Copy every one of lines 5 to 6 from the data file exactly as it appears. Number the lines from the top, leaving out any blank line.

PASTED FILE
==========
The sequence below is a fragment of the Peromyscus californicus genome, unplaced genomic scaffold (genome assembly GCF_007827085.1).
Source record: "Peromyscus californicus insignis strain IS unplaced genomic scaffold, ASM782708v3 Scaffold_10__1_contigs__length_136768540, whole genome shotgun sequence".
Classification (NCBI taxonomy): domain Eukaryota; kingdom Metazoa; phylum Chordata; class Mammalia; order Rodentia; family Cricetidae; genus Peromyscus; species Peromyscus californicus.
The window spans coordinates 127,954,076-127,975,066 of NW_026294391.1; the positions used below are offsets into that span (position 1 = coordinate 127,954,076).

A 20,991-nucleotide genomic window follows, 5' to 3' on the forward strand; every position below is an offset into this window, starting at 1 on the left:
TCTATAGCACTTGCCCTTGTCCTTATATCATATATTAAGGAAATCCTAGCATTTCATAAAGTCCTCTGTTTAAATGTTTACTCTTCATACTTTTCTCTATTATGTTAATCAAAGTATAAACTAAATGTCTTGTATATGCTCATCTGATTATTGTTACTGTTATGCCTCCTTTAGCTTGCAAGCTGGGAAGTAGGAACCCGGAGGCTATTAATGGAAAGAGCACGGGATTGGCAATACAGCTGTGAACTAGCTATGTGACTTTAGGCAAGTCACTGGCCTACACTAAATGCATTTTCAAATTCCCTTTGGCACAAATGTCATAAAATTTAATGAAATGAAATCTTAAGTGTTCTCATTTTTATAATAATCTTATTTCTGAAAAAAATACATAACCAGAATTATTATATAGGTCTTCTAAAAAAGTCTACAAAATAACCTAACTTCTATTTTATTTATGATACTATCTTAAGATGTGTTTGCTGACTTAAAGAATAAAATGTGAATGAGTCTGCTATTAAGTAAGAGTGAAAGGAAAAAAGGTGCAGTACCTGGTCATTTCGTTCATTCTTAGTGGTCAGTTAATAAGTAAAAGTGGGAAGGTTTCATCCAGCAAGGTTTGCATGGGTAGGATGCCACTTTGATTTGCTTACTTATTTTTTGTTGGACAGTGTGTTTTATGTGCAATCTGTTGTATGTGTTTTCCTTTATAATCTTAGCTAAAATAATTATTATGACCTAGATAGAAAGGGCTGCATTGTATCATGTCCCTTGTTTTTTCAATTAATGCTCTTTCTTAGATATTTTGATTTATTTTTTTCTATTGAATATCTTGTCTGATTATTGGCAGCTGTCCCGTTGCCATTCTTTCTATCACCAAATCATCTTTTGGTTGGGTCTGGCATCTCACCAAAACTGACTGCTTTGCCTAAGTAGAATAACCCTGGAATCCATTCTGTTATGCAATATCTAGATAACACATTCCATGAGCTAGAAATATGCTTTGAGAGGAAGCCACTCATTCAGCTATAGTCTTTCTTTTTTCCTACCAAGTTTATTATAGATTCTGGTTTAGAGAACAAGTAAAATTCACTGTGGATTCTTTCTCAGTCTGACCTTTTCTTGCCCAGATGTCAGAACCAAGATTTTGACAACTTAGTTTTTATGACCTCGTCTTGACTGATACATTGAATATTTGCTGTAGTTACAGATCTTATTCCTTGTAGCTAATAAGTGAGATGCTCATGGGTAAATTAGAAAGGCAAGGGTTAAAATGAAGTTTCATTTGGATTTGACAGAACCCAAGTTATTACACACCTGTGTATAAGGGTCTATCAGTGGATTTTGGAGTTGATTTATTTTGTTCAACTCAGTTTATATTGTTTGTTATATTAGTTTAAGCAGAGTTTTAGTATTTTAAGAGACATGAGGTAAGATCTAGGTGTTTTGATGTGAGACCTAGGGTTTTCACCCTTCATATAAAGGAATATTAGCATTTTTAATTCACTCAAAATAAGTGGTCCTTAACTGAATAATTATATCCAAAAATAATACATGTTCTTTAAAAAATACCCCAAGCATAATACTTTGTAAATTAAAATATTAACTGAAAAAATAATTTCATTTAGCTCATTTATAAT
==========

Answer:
A 20,991-nucleotide genomic window follows, 5' to 3' on the forward strand; every position below is an offset into this window, starting at 1 on the left:
TCTATAGCACTTGCCCTTGTCCTTATATCATATATTAAGGAAATCCTAGCATTTCATAAAGTCCTCTGTTTAAATGTTTACTCTTCATACTTTTCTCTATTATGTTAATCAAAGTATAAACTAAATGTCTTGTATATGCTCATCTGATTATTGTTACTGTTATGCCTCCTTTAGCTTGCAAGCTGGGAAGTAGGAACCCGGAGGCTATTAATGGAAAGAGCACGGGATTGGCAATACAGCTGTGAACTAGCTATGTGACTTTAGGCAAGTCACTGGCCTACACTAAATGCATTTTCAAATTCCCTTTGGCACAAATGTCATAAAATTTAATGAAATGAAATCTTAAGTGTTCTCATTTTTATAATAATCTTATTTCTGAAAAAAATACATAACCAGAATTATTATATAGGTCTTCTAAAAAAGTCTACAAAATAACCTAACTTCTATTTTATTTATGATACTATCTTAAGATGTGTTTGCTGACTTAAAGAATAAAATGTGAATGAGTCTGCTATTAAGTAAGAGTGAAAGGAAAAAAGGTGCAGTACCTGGTCATTTCGTTCATTCTTAGTGGTCAGTTAATAAGTAAAAGTGGGAAGGTTTCATCCAGCAAGGTTTGCATGGGTAGGATGCCACTTTGATTTGCTTACTTATTTTTTGTTGGACAGTGTGTTTTATGTGCAATCTGTTGTATGTGTTTTCCTTTATAATCTTAGCTAAAATAATTATTATGACCTAGATAGAAAGGGCTGCATTGTATCATGTCCCTTGTTTTTTCAATTAATGCTCTTTCTTAGATATTTTGATTTATTTTTTTCTATTGAATATCTTGTCTGATTATTGGCAGCTGTCCCGTTGCCATTCTTTCTATCACCAAATCATCTTTTGGTTGGGTCTGGCATCTCACCAAAACTGACTGCTTTGCCTAAGTAGAATAACCCTGGAATCCATTCTGTTATGCAATATCTAGATAACACATTCCATGAGCTAGAAATATGCTTTGAGAGGAAGCCACTCATTCAGCTATAGTCTTTCTTTTTTCCTACCAAGTTTATTATAGATTCTGGTTTAGAGAACAAGTAAAATTCACTGTGGATTCTTTCTCAGTCTGACCTTTTCTTGCCCAGATGTCAGAACCAAGATTTTGACAACTTAGTTTTTATGACCTCGTCTTGACTGATACATTGAATATTTGCTGTAGTTACAGATCTTATTCCTTGTAGCTAATAAGTGAGATGCTCATGGGTAAATTAGAAAGGCAAGGGTTAAAATGAAGTTTCATTTGGATTTGACAGAACCCAAGTTATTACACACCTGTGTATAAGGGTCTATCAGTGGATTTTGGAGTTGATTTATTTTGTTCAACTCAGTTTATATTGTTTGTTATATTAGTTTAAGCAGAGTTTTAGTATTTTAAGAGACATGAGGTAAGATCTAGGTGTTTTGATGTGAGACCTAGGGTTTTCACCCTTCATATAAAGGAATATTAGCATTTTTAATTCACTCAAAATAAGTGGTCCTTAACTGAATAATTATATCCAAAAATAATACATGTTCTTTAAAAAATACCCCAAGCATAATACTTTGTAAATTAAAATATTAACTGAAAAAATAATTTCATTTAGCTCATTTATAAT